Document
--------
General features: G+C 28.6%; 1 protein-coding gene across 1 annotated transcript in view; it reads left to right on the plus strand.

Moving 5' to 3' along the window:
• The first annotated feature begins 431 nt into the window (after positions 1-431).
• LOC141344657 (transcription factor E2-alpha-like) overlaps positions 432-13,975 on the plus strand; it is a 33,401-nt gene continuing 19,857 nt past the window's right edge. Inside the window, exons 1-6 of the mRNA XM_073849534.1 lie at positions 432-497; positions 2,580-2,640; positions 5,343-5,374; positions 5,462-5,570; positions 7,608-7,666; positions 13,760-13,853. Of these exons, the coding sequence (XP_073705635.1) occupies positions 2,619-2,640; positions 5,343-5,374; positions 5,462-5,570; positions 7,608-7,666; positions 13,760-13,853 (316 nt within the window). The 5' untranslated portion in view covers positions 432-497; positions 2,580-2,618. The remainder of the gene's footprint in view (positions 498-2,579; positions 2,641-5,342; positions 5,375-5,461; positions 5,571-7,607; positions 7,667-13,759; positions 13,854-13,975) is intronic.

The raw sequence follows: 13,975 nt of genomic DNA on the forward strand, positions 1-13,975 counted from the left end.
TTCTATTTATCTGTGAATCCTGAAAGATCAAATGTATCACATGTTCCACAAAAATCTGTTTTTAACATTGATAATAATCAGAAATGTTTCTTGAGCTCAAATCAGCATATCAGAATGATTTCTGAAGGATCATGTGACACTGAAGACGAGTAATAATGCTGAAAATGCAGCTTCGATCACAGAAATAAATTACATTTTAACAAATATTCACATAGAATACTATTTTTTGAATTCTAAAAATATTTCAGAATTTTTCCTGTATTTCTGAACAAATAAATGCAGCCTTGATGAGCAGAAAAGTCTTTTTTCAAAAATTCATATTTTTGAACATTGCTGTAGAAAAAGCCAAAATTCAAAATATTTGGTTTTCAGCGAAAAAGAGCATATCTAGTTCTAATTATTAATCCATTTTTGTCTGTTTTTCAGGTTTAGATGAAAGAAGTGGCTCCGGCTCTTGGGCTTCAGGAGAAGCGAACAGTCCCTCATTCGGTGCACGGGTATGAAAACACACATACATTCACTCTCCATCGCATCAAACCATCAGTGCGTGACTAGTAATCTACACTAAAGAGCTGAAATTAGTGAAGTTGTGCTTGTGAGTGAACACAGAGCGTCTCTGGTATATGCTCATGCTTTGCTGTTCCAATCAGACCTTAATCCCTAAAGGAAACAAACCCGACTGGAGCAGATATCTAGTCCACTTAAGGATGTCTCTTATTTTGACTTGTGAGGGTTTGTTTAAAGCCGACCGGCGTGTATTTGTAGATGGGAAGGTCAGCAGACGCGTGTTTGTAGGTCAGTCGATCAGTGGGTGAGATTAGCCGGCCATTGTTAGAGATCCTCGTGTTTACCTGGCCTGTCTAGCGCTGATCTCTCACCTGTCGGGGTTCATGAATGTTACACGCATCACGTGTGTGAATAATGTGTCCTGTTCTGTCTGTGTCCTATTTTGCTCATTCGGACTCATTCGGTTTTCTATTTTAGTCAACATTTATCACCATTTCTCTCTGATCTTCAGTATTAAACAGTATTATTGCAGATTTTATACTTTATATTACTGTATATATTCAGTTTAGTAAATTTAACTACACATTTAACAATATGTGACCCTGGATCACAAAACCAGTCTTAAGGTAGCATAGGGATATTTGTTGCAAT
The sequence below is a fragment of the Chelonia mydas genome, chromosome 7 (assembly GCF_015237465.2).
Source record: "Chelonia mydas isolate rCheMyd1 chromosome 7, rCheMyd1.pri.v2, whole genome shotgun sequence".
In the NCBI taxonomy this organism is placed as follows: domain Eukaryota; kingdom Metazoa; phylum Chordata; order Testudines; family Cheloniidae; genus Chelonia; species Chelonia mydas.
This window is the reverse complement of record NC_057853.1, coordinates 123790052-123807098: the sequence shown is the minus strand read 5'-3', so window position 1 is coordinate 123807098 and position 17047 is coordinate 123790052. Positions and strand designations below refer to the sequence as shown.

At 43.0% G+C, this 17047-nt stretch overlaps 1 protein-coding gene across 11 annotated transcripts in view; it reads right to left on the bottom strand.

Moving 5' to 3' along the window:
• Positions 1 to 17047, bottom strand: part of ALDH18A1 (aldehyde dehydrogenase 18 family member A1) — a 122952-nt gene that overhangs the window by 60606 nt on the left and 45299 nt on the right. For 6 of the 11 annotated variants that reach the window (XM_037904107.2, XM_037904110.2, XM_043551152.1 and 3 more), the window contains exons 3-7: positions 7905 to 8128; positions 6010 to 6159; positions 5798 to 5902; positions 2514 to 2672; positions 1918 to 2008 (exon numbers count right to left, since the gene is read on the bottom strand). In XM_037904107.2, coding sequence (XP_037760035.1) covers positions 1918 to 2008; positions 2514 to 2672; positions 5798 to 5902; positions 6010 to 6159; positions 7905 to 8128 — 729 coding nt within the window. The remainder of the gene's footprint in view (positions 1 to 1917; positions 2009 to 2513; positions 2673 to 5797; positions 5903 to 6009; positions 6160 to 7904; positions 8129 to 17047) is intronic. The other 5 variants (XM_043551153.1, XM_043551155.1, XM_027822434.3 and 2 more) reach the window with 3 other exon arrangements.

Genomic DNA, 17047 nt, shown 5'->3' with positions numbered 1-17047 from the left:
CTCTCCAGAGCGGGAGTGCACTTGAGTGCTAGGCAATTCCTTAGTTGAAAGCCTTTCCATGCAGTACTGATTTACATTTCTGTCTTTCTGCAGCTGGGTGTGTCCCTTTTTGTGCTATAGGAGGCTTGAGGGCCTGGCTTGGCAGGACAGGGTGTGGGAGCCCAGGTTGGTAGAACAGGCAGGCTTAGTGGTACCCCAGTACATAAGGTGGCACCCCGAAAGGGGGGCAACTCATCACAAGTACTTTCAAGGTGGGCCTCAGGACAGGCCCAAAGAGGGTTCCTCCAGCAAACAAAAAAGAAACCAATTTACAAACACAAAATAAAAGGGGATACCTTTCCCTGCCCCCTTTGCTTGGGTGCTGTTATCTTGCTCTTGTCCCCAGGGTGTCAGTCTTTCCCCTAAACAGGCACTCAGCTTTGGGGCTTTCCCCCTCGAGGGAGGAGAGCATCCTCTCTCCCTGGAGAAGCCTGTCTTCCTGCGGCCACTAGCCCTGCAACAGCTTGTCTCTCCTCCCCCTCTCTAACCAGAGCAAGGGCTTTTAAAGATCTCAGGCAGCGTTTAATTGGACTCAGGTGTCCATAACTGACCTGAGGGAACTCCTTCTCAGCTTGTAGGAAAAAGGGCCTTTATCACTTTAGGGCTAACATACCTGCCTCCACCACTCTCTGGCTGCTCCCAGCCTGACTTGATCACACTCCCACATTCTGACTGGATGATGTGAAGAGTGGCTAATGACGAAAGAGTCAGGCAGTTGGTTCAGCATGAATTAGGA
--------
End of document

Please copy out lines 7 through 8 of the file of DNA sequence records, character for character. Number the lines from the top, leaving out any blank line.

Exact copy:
The sequence below is a fragment of the Chelonia mydas genome, chromosome 7 (assembly GCF_015237465.2).
Source record: "Chelonia mydas isolate rCheMyd1 chromosome 7, rCheMyd1.pri.v2, whole genome shotgun sequence".